For my Psychology class, I had to write a research paper and give a five-minute presentation to the class highlighting some of my findings. My teacher did not require us to do a visual presentation, but I decided to do one because I think it's much easier to convey information that way... 

[Credit: Random images found through Google Images.] 
For slide six -- Crime victims per 1,000 citizens -- I said the following out loud (the information was taken from this article, written by former MIT professor and American scholar, Henry Jenkins):
  •  Researchers find that people serving time for violent crimes typically consume less media before committing their crimes than the average person in the general population. 
  • While it's true that young offenders who have committed school shootings in America have also been game players, young people in general are more likely to be gamers — 90 percent of boys and 40 percent of girls play. The overwhelming majority of kids who play do NOT commit antisocial acts. According to a 2001 U.S. Surgeon General's report, the strongest risk factors for school shootings centered on mental stability and the quality of home life, not media exposure.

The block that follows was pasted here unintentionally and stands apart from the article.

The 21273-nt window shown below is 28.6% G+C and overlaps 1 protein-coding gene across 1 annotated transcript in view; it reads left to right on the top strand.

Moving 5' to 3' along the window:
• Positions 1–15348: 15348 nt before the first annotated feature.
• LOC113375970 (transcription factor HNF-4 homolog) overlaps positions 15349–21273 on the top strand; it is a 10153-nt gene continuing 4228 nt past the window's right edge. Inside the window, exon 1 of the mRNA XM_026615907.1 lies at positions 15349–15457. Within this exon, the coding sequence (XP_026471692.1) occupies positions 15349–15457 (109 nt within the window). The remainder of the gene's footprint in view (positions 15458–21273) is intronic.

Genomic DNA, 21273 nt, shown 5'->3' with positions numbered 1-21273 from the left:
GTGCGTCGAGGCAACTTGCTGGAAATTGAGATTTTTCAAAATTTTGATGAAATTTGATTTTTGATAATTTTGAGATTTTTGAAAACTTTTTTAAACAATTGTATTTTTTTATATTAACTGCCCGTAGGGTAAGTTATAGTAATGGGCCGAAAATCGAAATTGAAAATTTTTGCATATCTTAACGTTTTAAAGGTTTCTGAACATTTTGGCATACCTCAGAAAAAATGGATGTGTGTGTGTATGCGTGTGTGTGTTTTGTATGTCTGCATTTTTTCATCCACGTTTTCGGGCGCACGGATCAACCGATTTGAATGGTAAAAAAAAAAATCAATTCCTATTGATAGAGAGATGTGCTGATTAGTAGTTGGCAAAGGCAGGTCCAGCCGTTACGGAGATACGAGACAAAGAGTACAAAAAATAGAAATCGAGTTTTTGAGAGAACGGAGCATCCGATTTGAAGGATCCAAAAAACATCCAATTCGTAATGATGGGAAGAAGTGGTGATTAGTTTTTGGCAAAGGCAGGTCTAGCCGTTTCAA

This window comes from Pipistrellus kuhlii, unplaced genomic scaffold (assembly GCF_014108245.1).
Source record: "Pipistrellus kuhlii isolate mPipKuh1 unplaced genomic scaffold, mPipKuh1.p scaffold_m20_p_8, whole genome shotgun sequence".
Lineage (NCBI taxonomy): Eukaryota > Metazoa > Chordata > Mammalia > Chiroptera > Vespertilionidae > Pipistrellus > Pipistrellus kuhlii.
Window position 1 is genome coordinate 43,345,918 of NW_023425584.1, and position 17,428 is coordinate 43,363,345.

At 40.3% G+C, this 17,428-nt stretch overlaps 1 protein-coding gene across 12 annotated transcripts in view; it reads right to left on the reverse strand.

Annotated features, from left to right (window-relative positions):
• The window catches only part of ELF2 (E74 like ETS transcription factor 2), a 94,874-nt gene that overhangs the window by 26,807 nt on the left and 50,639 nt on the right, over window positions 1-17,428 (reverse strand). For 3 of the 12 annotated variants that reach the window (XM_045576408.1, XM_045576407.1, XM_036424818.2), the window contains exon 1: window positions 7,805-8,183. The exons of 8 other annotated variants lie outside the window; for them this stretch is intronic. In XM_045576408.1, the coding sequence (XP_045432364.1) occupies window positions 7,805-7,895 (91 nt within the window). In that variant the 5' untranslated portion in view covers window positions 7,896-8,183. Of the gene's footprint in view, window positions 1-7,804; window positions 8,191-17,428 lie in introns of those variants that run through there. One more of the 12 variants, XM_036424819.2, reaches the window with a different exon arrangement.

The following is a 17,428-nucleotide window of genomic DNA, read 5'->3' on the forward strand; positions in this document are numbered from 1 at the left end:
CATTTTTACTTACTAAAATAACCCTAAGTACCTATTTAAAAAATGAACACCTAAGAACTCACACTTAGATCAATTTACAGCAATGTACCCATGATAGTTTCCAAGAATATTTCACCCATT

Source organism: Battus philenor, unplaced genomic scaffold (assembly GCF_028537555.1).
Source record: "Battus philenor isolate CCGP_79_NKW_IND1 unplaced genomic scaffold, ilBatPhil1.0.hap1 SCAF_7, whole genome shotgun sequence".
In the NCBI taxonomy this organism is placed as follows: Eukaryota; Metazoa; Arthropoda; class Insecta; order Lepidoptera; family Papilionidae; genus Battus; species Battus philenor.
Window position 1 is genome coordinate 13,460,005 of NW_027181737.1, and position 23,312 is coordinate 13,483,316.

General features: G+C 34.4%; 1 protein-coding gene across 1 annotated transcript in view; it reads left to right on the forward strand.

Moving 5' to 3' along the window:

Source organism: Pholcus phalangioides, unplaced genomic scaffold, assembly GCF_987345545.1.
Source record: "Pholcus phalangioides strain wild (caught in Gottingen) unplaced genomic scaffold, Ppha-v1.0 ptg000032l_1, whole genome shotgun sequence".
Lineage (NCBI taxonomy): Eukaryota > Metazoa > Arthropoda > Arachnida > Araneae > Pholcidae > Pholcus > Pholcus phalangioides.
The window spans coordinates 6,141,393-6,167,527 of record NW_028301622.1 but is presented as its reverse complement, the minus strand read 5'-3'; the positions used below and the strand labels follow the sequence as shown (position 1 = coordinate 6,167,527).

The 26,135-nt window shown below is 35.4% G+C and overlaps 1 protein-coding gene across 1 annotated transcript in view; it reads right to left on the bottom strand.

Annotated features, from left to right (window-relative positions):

My teacher said it was a good presentation, so I'm assuming he gave me the total points allotted for the presentation part. Now I just have to wait two weeks to find out what my grade is for my paper. :P 

Resident Evil 5 Review

[---^What do you think of the banner? Yay/Nay/Redundant? Make more for future blogs? I was inspired by SuperMooseman's banners on his own blogs. :> --- ]

Video Review:

Sorry if the audio is a little too loud... Hope you all enjoy the ending, the audio clips are from Resident Evil and Resident Evil 4. The song that plays was created by a song generator at It's a little hard to tell what it's saying, but the lyrics are: "You are the master of unlocking..." I know it's really lame, but what do you expect from me? :P


Text-Version of Review:

Resident Evil 5
Developer: Capcom